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Compliance Corner: Litigation Threats Abound

Compliance Corner: Litigation Threats Abound

By CHERYL LAWSON, JMFA EVP-Compliance Review

 

Creating a sound and compliant overdraft program has always been the goal. Since the 2005 Final InterAgency Guidance was published, regulatory examiners were typically the only people who reviewed these programs. Maybe the financial institution auditor asked a few questions each year but that has now changed.

 

Many lawyers seem to have launched an all-out attack on financial institutions. What used to be the occasional lawsuit from an unhappy account holder has become a wave of demand letters to banks and credit unions of all sizes. What’s more, the letters even use the same boilerplate.

 

I represent [consumer] and a proposed class of consumers who have been unfairly and deceptively charged overdraft fees… While we have not yet commenced the litigation, we intend to do so within [timeline] in the event you are unwilling to discuss my client’s claims and a resolution of them. I have litigated dozens of cases….  [Consumer] contacted me regarding her account… Courts have ruled….[case]…[case]…[case]…  We are likely to disclose the true nature of your overdraft fee practices in litigation…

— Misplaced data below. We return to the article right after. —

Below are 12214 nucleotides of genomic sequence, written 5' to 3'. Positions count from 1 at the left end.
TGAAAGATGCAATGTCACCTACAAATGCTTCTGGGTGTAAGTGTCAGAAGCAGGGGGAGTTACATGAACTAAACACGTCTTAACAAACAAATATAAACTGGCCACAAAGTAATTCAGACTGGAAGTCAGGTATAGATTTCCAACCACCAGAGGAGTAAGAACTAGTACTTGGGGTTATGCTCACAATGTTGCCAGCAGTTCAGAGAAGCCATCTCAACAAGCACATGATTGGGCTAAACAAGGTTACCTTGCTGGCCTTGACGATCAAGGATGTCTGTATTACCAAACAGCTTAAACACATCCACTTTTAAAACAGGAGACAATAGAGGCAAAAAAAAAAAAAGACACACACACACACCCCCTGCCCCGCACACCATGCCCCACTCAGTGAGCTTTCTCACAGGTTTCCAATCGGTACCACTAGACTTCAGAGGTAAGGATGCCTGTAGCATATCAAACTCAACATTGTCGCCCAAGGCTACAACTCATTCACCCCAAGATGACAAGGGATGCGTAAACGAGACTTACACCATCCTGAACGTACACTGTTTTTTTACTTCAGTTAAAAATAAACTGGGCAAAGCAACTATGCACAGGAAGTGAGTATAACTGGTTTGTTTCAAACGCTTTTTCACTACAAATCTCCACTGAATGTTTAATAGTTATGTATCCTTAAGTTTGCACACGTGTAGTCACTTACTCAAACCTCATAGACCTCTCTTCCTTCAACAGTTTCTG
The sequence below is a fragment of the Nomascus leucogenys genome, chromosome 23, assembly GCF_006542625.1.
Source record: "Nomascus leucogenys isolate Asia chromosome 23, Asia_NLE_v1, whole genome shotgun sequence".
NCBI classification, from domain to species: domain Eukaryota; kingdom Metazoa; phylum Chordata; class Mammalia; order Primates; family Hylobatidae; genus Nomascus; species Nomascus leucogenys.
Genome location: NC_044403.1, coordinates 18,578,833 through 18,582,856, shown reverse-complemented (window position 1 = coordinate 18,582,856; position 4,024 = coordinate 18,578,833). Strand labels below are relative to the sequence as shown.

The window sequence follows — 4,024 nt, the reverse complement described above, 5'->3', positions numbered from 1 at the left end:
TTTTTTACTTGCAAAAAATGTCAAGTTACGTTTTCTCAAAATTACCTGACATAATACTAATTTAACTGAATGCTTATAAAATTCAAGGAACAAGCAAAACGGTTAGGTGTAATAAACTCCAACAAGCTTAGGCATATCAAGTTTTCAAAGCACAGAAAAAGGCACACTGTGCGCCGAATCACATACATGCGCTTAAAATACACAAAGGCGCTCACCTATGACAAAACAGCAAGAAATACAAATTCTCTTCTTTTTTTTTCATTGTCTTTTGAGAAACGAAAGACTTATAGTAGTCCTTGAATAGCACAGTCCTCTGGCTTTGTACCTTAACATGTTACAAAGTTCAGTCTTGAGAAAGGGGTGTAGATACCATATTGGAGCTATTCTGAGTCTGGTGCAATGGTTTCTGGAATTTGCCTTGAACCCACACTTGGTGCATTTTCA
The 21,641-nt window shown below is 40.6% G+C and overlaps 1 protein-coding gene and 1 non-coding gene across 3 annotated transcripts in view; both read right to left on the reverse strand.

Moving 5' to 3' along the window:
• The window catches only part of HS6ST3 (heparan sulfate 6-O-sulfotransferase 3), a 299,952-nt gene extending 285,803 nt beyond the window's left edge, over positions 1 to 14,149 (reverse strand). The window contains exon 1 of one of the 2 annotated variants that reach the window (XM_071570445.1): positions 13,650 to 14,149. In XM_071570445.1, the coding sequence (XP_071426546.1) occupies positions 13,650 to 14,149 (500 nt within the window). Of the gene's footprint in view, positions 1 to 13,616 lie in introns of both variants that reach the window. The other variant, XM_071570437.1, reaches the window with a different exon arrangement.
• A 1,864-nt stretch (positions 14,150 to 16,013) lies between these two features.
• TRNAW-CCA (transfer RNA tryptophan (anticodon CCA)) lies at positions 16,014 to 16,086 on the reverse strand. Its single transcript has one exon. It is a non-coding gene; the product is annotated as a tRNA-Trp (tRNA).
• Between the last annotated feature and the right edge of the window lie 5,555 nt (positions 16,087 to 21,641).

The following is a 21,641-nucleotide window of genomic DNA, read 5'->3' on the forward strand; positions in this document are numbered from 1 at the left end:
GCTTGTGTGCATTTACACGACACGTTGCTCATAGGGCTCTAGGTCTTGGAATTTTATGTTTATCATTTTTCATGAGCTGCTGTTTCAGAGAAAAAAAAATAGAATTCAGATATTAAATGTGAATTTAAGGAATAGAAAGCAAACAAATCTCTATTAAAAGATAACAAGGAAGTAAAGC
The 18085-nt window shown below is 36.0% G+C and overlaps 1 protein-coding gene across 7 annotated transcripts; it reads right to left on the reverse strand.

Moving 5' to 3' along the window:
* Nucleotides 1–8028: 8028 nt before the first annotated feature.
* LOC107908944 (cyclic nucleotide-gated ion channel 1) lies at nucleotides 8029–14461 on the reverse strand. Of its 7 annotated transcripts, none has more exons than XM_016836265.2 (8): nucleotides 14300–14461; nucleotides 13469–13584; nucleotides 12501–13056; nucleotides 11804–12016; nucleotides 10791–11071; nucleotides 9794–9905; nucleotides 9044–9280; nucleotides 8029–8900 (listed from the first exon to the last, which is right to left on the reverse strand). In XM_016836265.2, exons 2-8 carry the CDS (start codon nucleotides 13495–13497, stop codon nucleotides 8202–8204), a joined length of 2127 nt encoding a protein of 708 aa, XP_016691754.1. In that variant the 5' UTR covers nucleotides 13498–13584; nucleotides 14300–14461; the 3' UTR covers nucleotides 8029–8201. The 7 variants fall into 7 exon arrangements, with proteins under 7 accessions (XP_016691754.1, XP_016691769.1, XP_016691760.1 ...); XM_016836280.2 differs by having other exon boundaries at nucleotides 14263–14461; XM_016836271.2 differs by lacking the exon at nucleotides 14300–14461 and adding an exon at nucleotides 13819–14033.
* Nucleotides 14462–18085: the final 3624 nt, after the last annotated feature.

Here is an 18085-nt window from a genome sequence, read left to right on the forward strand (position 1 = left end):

Three key areas to evaluate and review

The consumer who is named may or may not have an active account with the financial institution. Additional research may even uncover whether there is even a foundation for a claim. However, the law firms have consistently targeted a few areas, some which include: 

 

1.       Actual versus available balance. Consumer disclosures that do not clearly communicate whether items are paid against an actual (ledger) or available balance have been found to harm consumers. Financial institutions should clearly communicate what balance is used and what makes up that balance to avoid consumer confusion and reduce the risk of claims.

2.       Authorize Positive, Settle Negative (APSN).  Debit transactions which are authorized on a positive balance should not be assessed an overdraft fee, everyone agrees.  However, between the time of authorization and the time of settlement, intervening transactions can deplete the account balance. When the authorized debit transaction settles into a negative balance, some core processors assess an overdraft fee.  Additionally, the technology solution (e.g., Good Funds Module) may not be in place for all core processors.  Refunds are appropriate, but it is virtually impossible to manually ‘catch’ all the fees assessed in error.  

3.       Representment.  Banking practices have consistently recognized that when an item is returned unpaid to many merchants, the merchant will send it back to the financial institution a second time to try and clear the item. Lawyers’ efforts to claim that these representments are unfair is a difficult issue, especially since there has been practice but no clear rules.

While regulatory changes have been few in recent years, overdraft litigation threats are increasingly adding pressure. Now is the time to act, especially if you haven’t reviewed your overdraft strategy in a while—or have concerns that your financial institution could be at risk.

 

Learn more about CHERYL LAWSON, EVP-Compliance Review for JMFA. She serves as JMFA’s principal compliance liaison for regulatory requirements of overdraft services, including consumer protection issues and strategies to enhance safety and soundness.